Seventy-five thousand feet above Manhattan, New York City, trust funded brat Courtney (or “@CourtneyOMG” as she is known on Chirper) is preparing for a charity sky dive with four other unimportant people by popping some pills. They all leap out, but when Courtney is supposed to pop her parachute she soars into the canyon of skyscrapers and almost slams into a building before making her death-defying landing. Before cameras, she tells the world that she’s giving her entire trust fund to a family whose son has cerebral palsy, just to cheese off her dad. Kids can be so ungrateful. What will she do with her birthday present, feed the homeless? Just when Courtney thinks she is free of her burdensome wealth, she learns that she is rich again, due to an amazing program devised by Larry Ferrell that I am calling “The Reverse-It’s A Mad, Mad, Mad, Mad World Gambit.”

See, all around the world, one-hundred and forty randomly selected people will find new apps appearing on their phones that read “140.” These people have won a portion of Ferrell’s seventeen billion dollar fortune, which amounts to one-hundred and twenty million dollars each. This entire plot is laid out in two panels, look just check ‘em out below!

This is a good and bad thing; good because it keeps the infodump concise and does boring math for us, but bad because it makes one wonder if there’s any substance to this contrivance. Anyway, after this revelation, we shoot around the globe checking in on people that have been blessed with the new app that doesn’t even have in-app purchases: a Persian journalist tasked with covering atrocities against women who is just about to commit suicide, the kid David who thought he saw and heard a leopard command him to kill, and a bearded old dude in a ponytail praying before a wall full of various guns and promising to do the work of the Lord. What could possibly go wrong?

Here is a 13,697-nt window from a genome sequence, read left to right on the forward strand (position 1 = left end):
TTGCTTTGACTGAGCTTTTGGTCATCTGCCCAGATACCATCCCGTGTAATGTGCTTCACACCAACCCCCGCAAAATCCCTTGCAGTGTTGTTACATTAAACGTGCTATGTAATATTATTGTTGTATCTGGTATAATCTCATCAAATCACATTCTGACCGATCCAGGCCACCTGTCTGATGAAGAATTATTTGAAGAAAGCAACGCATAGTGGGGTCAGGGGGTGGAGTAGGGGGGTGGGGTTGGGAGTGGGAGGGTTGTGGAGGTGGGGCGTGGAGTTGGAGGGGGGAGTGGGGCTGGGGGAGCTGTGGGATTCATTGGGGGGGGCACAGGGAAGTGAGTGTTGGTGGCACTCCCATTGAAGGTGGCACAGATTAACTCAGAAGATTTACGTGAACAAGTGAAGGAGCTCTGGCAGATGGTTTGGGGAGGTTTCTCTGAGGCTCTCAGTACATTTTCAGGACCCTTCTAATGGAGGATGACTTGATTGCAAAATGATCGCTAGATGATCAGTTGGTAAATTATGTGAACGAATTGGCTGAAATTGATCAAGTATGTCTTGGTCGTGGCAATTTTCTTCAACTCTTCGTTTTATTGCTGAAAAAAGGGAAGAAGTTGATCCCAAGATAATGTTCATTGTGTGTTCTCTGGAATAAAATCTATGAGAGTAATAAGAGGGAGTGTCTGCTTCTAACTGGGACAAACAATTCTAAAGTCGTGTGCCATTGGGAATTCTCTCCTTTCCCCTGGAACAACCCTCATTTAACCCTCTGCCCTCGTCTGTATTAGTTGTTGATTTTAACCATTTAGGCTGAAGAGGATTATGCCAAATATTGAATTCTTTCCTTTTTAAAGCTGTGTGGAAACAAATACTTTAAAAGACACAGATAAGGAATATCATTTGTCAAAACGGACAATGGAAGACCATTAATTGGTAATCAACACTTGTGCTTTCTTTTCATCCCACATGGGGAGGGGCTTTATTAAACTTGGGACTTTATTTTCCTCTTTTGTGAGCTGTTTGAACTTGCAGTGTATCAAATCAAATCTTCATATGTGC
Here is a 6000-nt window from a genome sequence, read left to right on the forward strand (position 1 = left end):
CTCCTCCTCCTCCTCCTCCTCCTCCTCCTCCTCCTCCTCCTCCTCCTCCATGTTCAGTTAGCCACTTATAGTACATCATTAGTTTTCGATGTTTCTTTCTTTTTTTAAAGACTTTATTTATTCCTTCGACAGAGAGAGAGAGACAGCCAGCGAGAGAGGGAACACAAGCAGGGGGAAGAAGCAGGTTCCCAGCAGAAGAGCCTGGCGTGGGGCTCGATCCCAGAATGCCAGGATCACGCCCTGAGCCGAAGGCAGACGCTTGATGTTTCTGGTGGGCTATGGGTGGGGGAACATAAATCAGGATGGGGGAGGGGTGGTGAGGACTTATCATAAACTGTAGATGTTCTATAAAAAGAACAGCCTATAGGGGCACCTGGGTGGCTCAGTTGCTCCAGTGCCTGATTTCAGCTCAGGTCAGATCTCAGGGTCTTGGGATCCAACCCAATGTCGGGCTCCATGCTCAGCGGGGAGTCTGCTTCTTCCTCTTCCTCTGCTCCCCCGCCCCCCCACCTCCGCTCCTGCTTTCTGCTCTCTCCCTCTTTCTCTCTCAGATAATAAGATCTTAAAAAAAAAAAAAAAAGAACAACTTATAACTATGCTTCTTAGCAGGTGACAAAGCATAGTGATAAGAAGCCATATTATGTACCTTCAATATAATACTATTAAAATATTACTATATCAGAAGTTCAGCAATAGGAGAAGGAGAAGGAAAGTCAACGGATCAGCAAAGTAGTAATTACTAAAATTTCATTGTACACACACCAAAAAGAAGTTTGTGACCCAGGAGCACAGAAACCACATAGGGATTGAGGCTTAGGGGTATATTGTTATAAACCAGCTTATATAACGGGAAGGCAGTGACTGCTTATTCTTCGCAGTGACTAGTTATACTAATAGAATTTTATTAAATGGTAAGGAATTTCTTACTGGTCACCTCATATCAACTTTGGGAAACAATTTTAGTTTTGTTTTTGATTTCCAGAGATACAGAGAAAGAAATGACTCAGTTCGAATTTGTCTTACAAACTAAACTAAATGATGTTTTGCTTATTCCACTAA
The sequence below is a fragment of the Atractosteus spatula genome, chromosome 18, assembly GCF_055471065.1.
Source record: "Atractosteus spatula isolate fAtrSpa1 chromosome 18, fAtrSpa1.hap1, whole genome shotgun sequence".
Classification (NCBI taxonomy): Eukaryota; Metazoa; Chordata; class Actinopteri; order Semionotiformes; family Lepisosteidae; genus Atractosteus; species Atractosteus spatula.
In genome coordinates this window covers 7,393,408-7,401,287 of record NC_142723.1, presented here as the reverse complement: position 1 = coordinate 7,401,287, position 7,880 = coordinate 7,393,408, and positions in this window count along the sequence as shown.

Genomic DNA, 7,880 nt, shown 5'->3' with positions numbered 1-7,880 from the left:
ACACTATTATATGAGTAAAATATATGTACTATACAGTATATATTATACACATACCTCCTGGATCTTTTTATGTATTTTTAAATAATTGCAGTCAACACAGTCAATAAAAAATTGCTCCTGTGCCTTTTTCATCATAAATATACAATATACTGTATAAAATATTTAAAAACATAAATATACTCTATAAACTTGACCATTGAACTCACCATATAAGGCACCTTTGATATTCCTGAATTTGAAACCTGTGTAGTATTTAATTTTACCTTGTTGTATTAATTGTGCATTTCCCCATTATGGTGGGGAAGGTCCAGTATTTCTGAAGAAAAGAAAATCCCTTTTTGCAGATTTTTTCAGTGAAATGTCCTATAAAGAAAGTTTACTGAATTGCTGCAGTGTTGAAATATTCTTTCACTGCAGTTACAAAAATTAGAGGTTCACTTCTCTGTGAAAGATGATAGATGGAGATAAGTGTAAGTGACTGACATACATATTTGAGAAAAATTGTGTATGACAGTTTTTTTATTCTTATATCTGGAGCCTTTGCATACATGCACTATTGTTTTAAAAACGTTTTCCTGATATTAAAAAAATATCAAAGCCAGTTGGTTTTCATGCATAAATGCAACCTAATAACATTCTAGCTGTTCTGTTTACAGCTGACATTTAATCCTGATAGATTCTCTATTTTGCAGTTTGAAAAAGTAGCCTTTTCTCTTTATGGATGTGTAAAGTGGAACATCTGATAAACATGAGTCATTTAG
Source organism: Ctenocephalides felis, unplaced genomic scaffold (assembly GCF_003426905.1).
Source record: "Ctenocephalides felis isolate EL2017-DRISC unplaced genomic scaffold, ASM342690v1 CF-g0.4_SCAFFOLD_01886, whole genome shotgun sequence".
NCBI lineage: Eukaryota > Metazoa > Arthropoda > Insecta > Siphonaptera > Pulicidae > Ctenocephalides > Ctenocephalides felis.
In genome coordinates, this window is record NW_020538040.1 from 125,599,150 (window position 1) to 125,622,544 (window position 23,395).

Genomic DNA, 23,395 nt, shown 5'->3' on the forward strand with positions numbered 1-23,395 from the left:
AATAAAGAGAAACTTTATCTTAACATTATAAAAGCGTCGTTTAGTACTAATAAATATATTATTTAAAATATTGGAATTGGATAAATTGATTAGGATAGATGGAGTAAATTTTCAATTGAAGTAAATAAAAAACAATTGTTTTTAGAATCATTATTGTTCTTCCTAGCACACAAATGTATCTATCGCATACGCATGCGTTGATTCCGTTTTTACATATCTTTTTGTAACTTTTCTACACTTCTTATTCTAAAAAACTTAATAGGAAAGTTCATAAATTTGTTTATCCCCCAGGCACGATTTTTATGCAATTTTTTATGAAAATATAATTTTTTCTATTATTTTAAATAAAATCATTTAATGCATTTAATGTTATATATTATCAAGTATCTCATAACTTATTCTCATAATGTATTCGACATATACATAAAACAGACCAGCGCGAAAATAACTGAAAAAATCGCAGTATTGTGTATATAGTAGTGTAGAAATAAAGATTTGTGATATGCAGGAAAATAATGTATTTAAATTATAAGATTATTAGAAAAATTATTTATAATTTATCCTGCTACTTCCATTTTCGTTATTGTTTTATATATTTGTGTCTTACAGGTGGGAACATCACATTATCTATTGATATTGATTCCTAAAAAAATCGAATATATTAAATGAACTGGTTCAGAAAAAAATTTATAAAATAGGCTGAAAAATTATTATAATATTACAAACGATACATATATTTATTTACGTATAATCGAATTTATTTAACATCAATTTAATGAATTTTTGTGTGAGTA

This is a really interesting story, I think I learned just exactly enough to keep me interested for another issue—any less, and I’d probably drift away. Despite my silly preamble about today’s tech-obsessed culture, this comic book isn’t really about that, at least not totally. It’s more about the aggrandizing of wealth by tech companies and the weird personalities that might control that wealth. There’s obviously some grander scheme being employed here, but even at face value this one issue is pretty thought provoking and intriguing. The art is very nice and has a textured feel to it. I’m sure people have made comparisons to Frank Quitely and I suppose some do apply, but Rowley’s art is much more fluid and less bulbous and just looks good from panel to panel. The coloring is very detailed and seems like (and may be) watercolors. If you were looking for a treatise against Twitter and social media, you won’t find it in this issue. Instead, you will find a pretty compelling mystery that begs for more information. So I’ll see you next month, hopefully with some more information!

Bits and Pieces:

If you jumped from my preamble to this part, then I must confess that this comic book has nothing to do with condemning or exalting social media. It’s more of an unfolding conspiracy that is very relevant to current events, particularly in the tech- and app-based worlds. The characterization is good, the art is great, it’s worth checking out if you like a little intrigue with your floppy books.